Prunus serrulata

Japanese cherry blossoms

If I had to say which tree of Asian origin has become the most popular in recent times, apart from the japanese mapleI would certainly say Prunus serrulata. Why? Because it is a plant that is beautiful all year round, yes, even in winter when it has no leaves.

It produces flowers whose beauty makes any garden or patio look spectacular, and that's not to mention the color change that its leaves undergo, turning from spring green to orange-red in autumn.

What is the origin and characteristics of the Prunus serrulata?

Japanese cherry

In this deciduous tree (lose leaf in winter) native to Japan, Korea, and China, popularly called Japanese cherry, Japanese flowering cherry, blossom cherry, Oriental cherry, and East Asian cherry. Although its most used scientific name and by which it is best known is Prunus serrulata, is also accepted Cerasus serrulata var. 'serrulata' as:

  • Prunus: is the genus to which it belongs.
  • Cerasus: the subgenus.
  • serrulata: the variety.

Speaking of its characteristics, you have to know that reaches a height of about 10 meters, with a more or less straight trunk (it can lean over the years) and a dense, almost hemispherical crown. The leaves are alternate, ovate-lanceolate in shape, have a serrated margin and are 5-13cm long by 2,5-6,5cm wide.

Flowers bloom in spring, in clusters while leaves emerge, and are white to pink in color. The fruit is a black, globose drupe 8 to 10mm in diameter.

What uses is it given?

Prunus serrulata in autumn

Image from Wikimedia/Line1

The Japanese cherry tree is used as ornamental tree. It is a wonderful plant that can be kept as an isolated specimen, in groups or alignments. In addition, it can be worked as a bonsai.

What are the care of the Prunus serrulata?

Blossom cherry

If you dare to acquire one, it is important that you bear in mind that must be placed outside, in full sun or in a place where it receives a minimum of 5 hours of direct light. It does not have invasive roots, but like any self-respecting plant it needs its space, so I do not advise you to plant it at a distance of less than 5 meters from walls, walls, etc.

The soil must be rich in organic matter, preferably slightly acidic (pH 5-6), although it tolerates limestone. Of course, in any case, that land has to be able to quickly absorb and filter the water, since the Japanese cherry tree does not tolerate waterlogging. For this same reason, if you want to have it in a pot, it is advisable to use substrates such as akadama mixed with 30% kiryuzuna, or universal substrate mixed with 40% perlite.

Moreover, watering will be moderate to frequent. In principle and depending on the weather, it will be watered an average of 4 times a week in summer, and about 2 a week the rest of the year. During the warm season it is highly recommended to fertilize it with organic fertilizers, such as guano or mulch, for example.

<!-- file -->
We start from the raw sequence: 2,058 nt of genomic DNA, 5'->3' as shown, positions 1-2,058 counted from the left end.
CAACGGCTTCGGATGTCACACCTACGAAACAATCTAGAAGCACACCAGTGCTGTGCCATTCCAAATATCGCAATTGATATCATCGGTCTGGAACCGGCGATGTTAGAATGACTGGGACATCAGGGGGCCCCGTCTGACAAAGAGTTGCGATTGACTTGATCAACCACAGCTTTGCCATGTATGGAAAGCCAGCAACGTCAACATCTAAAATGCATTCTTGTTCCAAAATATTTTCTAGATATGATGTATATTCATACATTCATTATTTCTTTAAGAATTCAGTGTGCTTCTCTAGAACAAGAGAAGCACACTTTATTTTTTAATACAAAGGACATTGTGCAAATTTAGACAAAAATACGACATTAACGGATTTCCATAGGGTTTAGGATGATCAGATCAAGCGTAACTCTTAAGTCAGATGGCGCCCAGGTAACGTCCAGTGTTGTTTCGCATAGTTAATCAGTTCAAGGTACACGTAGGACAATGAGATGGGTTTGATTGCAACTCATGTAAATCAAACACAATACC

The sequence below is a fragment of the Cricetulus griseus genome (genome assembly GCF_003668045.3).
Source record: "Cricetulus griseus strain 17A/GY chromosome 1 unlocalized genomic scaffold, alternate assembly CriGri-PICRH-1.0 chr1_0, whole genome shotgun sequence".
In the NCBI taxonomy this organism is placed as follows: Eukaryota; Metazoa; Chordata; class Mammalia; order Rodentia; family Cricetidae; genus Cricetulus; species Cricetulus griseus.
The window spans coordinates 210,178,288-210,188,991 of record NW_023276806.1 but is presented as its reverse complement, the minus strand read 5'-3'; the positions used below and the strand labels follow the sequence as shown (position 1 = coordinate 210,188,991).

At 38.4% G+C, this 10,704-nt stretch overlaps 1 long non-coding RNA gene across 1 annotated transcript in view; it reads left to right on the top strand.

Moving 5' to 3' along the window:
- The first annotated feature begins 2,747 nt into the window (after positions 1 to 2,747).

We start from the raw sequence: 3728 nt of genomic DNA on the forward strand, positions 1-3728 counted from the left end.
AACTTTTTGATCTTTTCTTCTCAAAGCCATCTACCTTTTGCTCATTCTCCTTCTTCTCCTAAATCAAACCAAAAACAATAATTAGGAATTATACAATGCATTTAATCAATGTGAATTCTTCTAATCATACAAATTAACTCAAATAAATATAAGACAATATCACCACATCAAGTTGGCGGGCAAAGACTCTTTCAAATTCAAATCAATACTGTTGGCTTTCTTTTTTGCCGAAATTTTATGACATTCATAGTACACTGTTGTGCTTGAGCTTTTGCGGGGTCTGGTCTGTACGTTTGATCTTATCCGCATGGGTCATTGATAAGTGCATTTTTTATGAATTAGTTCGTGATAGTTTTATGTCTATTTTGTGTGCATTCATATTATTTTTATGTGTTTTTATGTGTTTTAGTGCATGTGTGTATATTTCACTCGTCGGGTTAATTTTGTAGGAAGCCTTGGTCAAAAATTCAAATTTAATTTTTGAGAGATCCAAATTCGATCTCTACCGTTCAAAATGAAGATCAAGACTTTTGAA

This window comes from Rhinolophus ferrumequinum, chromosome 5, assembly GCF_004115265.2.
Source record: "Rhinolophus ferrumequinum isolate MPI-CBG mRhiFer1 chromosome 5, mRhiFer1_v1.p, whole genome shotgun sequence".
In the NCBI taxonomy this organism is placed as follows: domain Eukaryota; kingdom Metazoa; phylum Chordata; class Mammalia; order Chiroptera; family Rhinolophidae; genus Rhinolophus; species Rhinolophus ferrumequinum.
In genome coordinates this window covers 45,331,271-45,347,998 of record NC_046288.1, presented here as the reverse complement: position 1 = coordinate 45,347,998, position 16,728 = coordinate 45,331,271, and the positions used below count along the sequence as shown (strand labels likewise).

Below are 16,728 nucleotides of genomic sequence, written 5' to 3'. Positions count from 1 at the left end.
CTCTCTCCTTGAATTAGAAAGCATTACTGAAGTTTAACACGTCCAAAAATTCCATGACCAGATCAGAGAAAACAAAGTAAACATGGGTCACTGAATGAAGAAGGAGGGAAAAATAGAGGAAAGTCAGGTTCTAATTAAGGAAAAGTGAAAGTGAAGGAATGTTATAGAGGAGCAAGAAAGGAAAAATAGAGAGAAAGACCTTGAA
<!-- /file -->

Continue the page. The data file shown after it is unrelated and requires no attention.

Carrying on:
Resists frosts down to -18ºC, but it cannot live in tropical climates.

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  1.   Louise Josephine Malcervelli said

    I would like to know if the Japanese cherry tree adapts well to the climate of West GBA (I live in Ituzaingó) and in which months it is advisable to plant it in this area. Thanks for the report: Josefina'

    1.    todoarboles said

      Hi Josefina.

      I am in Spain and I don't know what weather you have in Ituzaingó. But I can tell you that the Japanese cherry tree lives very well in temperate climates, with mild summers and winters with moderate frost and snowfall.

      The ideal time to plant it is in spring, when the buds swell to the point of awakening.


  2.   Carlis said

    Hello, in greater Buenos Aires, in summer, (Dec to March) temperatures can reach 35/ or more. resist?

    1.    todoarboles said

      Hi carlos.

      If you have water at your disposal, you shouldn't go wrong. But in winter there must be frost so that it can grow well in spring.


  3.   Karina said

    Hello, I am looking for a Japanese cherry tree and in the nursery they tell me that the prunus is the same! I have my doubts as the prices differ quite a bit. Can you tell me if it is so, prunus = Japanese cherry tree = shakura? Thanks

    1.    Monica Sanchez said

      Hi Karina.

      I think there has been a mix up. I explain:

      -Prunus: is the genus of a series of trees and shrubs, including the Japanese cherry tree.
      -Prunus serrulata: is the scientific name of the Japanese cherry tree. That is, it is a type of Prunus.

      Yes, it is true that other varieties of Prunus, such as Prunus incisa, are sometimes known as Japanese cherry trees.


  4.   Álvaro said

    Hello, I am from Córdoba, Spain, and I would like to know if the prunus serrulata, or better, a prunus avium, could be grown in a garden.

    1.    Monica Sanchez said

      Hello Alvaro.

      El Prunus avium will do better than P. serrulata. It is better adapted to the Mediterranean climate.


  5.   Luis said

    Hello everyone, I wanted to know if I can transplant it into a colander and what substrate to use

    1.    Monica Sanchez said

      Hi Luis.

      If it is at least 15 centimeters tall, you can plant it in a colander. I imagine that you will want to work it as a bonsai, right? I say this because that way you get the trunk to thicken a little faster.

      As a substrate you can use akadama, alone or mixed with 30% kiryuzuna or pumice.